Whether you love traditional fish and chips, locally-caught crab or crispy prawn tacos, you’ll find them all on the North Yorkshire coast. Join us on a journey from Flamborough to Saltburn-by-the-Sea and discover some of the best seafood restaurants to dine at along the way.


With its spectacular chalk headland that juts into the North Sea, Flamborough is popular with walkers and wildlife watchers as well as those seeking an unspoilt sandy beach. Follow the road up from the beautiful South Landing and you’ll soon reach Flamborough Village where a settlement has stood for more than 1,100 years. Here, you’ll find The Seabirds Inn – a 200-year-old pub turned restaurant that serves its own hearty homemade take on many classics. The Seabirds’ menu has a dedicated ‘From the Sea’ section that features options like a haddock fillet mornay or pan-seared sea bass. There’s also a tempting platter that can be shared between two or the pub’s luxury fish pie, made with salmon, haddock, prawns and scallops which are cooked in a dill sauce and topped with browned piped potato and red cheddar.


Take a twenty minute drive up the coast and you’ll arrive in Filey. This former Victorian resort features in Which’s list of the UK’s Top Ten Seaside Destinations and it has much to offer with scenic gardens and seafront rides that will appeal to young families. If you’d like to tuck into a portion of fish and chips here, local favourite Inghams sells what have been described as ‘the best fish and chips on the North Yorkshire coast’. In their shop on Belle Vue Street you can buy flaky cod in crispy batter or opt instead for haddock in your choice of saucei. These can be taken away to enjoy all fresco or eaten in the restaurant’s nautical-themed dining area.


Scarborough has been entertaining day trippers and holidaymakers since the 1700s. Nowadays, visitors to this vibrant town can spend time in the oriental-themed Peasholm Park, with its dragon boats and miniature railway, take a funicular up the cliff or catch a show at the Spa Theatre. If you’re looking for a sit down seafood restaurant, the popular Cafe Fish in York Place won a Tripadvisor Travellers’ Choice Award last year. Its starters include creamy seafood chowder accompanied by spicy fishcakes and a haddock kiev or homemade fish pate. You can then move on to your choice of fresh fish and shellfish sourced from the town’s own harbour, or try the award-winning plaice stuffed with lobster and prawns. A more informal dining experience can be found at The Seafood Social, which sells street food-style dishes like crunchy fish fillet chunks, ‘glorious grains’ scampi and salt and pepper popcorn shrimp. This shop and takeaway on Aberdeen Walk works in partnership with the Rainbow Trust to tackle homelessness. All of their prices are very reasonable but customers can choose to ‘pay it forward’ by adding a little extra to their bill.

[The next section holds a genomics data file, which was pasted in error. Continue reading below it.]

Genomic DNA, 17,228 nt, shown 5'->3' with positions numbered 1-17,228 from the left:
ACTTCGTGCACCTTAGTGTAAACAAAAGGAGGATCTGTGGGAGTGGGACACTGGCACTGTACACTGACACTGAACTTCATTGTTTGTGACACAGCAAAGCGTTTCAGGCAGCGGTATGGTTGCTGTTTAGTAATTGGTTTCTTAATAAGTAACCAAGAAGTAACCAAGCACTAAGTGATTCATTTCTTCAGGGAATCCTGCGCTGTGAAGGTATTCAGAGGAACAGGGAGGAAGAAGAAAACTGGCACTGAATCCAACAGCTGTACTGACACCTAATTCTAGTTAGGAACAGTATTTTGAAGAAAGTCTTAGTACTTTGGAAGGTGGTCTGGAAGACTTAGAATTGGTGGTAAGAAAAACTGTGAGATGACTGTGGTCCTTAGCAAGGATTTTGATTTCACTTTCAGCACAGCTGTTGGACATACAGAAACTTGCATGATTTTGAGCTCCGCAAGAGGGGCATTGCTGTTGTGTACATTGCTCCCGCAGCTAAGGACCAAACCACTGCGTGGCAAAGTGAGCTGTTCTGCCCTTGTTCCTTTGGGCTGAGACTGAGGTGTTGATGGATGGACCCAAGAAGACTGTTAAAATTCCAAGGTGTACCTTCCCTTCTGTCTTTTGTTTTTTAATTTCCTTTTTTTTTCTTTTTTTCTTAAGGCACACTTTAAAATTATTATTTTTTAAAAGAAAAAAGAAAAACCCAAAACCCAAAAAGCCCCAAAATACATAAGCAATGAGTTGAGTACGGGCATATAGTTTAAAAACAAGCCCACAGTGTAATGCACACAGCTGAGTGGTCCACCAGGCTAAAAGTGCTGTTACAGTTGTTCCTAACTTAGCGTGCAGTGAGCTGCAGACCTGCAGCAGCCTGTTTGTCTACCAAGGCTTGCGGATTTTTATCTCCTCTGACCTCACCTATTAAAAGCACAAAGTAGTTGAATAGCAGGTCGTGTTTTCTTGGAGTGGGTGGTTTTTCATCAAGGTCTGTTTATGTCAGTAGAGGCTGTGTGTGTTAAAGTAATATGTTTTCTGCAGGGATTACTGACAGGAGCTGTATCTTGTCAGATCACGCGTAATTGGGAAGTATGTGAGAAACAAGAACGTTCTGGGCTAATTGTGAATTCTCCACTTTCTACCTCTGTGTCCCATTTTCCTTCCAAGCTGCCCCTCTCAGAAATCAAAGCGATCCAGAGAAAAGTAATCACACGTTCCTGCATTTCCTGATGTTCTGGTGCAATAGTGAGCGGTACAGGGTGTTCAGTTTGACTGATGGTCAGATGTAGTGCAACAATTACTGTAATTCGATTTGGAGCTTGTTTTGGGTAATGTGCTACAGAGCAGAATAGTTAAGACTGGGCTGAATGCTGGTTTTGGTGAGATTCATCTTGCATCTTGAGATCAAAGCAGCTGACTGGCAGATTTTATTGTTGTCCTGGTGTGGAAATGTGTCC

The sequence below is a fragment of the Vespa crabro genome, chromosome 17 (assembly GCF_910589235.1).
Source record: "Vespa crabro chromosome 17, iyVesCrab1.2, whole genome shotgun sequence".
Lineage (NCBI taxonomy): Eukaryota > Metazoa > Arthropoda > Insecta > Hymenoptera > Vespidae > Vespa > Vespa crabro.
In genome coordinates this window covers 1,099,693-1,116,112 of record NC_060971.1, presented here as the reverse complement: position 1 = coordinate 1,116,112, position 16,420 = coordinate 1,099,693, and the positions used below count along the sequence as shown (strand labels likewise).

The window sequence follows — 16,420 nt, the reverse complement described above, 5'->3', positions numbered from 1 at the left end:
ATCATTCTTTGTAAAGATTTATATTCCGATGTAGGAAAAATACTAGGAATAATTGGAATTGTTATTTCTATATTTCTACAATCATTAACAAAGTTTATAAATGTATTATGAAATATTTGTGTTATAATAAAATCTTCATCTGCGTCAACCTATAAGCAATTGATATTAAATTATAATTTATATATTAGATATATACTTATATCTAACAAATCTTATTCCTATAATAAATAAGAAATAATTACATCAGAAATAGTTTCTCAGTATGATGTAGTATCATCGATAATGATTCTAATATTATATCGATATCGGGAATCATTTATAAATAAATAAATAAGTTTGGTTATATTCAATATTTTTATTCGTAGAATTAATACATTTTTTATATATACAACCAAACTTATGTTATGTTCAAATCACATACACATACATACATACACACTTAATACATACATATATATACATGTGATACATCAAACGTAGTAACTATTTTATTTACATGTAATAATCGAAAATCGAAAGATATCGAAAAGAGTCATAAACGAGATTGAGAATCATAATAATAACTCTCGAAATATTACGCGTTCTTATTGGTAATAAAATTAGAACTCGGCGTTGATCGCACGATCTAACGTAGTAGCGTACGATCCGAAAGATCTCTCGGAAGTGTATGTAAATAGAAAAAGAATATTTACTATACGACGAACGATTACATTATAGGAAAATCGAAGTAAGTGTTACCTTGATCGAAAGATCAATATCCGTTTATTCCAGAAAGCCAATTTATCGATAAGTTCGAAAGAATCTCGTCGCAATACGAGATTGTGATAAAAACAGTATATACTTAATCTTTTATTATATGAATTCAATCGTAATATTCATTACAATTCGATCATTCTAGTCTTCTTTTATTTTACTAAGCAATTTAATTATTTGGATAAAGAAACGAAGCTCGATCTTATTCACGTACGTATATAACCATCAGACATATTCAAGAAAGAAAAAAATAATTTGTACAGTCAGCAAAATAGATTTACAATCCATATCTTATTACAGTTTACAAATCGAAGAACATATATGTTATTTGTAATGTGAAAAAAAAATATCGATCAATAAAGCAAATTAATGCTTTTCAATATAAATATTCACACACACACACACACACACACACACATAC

Robin Hood’s Bay

Infamous for its 18th century smuggling trade, the picture-postcard village of Robin Hood’s Bay is nestled away on Yorkshire’s Heritage Coast. You can learn more about its fascinating past on a guided tour that will take you to some of the real locations used by the smugglers. Alternatively, head up through the narrow cobbled streets and you’ll find fish and chip restaurant The Fish Box, which offers panoramic sea views from its cliffside garden terrace. Here, you can choose from all of your favourites, including cod, haddock and Whitby wholetail scampi. These can be accompanied by baked beans, mushy peas, curry sauce and gravy.